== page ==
potentially increased to account for the node's local constraints, is 
put in the options in the DIOs transmitted by the node to its children.

The main advantage of this approach is that the min priority value can 
be adjusted in a DODAG subtree. The approach thus offers much more 
flexibility in configuring the values: an entire subtree that is 
overloaded or experiences other problems can adopt a higher min priority 
values so as to deflect enrollment traffic to other parts of the DODAG. 
A disadvantage is in turn that the approach precisely defines the path 
along which a node has to learn its value.


PROBLEMS WITH IDEA 2 (AND A POSSIBLE SOLUTION)

However, because of the existence of just a single path for propagating 
min priority value to each node, FLEXIBLE, as presented hitherto, is wrong.

To explain, an important use-case, mentioned also in the present version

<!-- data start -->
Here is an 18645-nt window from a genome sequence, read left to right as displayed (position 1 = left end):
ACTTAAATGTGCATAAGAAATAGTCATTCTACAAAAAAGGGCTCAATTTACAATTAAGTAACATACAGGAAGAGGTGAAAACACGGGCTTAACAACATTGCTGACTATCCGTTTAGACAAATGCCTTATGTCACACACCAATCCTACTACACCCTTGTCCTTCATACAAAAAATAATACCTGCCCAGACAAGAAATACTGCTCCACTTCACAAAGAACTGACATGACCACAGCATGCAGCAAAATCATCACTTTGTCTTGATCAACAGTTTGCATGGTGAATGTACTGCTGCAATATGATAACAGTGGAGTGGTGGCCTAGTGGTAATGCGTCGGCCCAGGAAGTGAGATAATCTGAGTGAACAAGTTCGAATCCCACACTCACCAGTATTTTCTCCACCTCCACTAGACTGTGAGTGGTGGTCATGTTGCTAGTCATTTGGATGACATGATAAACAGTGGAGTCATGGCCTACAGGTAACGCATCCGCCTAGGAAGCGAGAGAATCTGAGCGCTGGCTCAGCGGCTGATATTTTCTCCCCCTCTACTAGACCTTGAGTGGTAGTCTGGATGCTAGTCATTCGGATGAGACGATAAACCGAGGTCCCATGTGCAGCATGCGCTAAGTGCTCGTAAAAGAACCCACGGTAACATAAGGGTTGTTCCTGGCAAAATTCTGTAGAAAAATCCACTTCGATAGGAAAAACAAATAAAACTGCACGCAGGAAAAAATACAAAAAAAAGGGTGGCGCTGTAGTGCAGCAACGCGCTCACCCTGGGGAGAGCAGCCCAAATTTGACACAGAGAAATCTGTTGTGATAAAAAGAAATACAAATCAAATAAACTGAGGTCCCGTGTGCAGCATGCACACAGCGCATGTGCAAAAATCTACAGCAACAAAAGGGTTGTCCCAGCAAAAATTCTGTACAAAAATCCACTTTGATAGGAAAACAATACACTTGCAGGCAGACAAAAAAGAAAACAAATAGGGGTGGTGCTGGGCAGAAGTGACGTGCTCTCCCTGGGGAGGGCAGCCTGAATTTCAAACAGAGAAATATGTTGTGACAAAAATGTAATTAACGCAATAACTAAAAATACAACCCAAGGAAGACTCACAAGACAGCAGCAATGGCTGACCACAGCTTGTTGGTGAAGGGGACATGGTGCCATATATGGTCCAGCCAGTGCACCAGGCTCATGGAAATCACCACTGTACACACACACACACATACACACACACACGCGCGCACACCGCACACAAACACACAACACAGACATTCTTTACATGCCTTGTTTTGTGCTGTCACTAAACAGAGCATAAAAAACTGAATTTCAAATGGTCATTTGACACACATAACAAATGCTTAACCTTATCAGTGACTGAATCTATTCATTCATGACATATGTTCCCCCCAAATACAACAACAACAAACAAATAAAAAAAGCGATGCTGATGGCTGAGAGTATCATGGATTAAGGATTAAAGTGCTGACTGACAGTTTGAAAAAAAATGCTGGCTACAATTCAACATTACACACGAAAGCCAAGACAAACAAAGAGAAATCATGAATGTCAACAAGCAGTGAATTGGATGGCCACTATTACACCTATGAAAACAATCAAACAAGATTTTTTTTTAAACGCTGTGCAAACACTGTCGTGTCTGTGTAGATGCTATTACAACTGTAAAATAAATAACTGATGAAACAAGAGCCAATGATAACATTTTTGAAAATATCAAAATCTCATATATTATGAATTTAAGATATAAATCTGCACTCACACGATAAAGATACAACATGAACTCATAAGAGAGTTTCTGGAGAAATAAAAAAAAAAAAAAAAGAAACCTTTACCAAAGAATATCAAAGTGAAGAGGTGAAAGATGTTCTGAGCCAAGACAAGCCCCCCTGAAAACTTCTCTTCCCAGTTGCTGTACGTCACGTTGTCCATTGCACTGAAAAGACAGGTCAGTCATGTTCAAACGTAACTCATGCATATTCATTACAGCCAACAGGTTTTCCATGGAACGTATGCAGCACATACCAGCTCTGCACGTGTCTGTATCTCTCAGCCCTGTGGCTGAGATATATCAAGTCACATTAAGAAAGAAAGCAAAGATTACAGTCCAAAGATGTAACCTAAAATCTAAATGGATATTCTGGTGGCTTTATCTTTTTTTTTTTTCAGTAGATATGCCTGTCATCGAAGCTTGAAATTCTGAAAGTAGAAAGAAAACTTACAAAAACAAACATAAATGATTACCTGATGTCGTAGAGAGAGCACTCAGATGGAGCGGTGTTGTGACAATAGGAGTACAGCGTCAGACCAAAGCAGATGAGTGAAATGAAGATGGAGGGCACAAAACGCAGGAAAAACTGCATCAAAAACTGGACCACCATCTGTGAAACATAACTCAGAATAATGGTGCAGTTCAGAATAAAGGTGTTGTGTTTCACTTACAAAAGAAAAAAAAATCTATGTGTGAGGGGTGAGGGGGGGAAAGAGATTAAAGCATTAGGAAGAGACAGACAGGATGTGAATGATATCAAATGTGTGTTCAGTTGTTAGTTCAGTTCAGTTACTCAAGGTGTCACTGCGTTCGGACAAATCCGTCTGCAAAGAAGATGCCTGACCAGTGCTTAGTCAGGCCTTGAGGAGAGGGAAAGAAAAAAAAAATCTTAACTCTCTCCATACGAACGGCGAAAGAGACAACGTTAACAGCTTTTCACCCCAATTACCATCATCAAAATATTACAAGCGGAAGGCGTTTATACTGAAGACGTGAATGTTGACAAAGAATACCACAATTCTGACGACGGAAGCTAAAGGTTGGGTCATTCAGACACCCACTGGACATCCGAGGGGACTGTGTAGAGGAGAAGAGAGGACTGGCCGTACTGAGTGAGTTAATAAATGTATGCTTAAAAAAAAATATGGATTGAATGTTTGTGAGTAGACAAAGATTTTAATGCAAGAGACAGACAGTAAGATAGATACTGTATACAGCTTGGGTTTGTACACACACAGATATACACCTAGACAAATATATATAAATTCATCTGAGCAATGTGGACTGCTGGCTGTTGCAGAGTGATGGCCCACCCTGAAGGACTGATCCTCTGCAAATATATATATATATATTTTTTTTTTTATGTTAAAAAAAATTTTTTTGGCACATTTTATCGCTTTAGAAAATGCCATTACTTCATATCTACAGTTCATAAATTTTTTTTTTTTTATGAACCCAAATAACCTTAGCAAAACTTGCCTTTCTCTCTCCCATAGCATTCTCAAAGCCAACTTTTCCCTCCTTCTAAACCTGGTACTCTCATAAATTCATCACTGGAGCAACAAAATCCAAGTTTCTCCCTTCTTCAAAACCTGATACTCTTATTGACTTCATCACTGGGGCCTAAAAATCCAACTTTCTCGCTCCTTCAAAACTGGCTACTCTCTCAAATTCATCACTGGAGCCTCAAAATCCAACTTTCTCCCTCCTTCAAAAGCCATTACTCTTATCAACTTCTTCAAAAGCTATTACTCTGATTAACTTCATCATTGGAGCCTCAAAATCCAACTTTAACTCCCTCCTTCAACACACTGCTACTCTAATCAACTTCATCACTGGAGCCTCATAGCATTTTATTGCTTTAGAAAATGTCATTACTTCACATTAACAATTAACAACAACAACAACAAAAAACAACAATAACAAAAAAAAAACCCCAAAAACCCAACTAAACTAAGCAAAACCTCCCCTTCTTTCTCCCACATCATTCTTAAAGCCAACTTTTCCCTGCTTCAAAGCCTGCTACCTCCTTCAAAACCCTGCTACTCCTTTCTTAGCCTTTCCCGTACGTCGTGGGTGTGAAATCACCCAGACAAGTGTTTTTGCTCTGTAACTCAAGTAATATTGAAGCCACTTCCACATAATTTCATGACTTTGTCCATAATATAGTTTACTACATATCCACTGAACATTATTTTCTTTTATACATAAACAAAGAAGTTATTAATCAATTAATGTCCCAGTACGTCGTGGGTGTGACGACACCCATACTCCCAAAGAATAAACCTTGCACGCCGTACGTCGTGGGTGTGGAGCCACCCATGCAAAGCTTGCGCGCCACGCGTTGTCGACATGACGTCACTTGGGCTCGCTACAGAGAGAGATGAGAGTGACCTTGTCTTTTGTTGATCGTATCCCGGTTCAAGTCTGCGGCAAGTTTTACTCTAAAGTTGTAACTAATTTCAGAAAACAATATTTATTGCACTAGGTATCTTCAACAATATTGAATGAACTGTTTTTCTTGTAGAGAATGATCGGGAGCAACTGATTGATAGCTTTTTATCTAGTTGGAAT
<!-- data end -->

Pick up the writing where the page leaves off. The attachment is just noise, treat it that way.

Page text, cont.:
of that draft, is disabling enrollment in an entire DODAG. This is done 
by the DODAG root setting its min priority value to 0x7f. Now suppose 
the DODAG root has done this and that there exists a node, let's call it 
X, in the DODAG that does not support the option. The children of node X 
would thus adopt values 0x40+delta (depending on their local 
constraints) as their min priority values. Since 0x40+delta need not be 
equal to 0x7f, an entire subtree of node X need not disable enrollment, 
which is invalid.

In general, in FLEXIBLE, nodes that do not support the option are a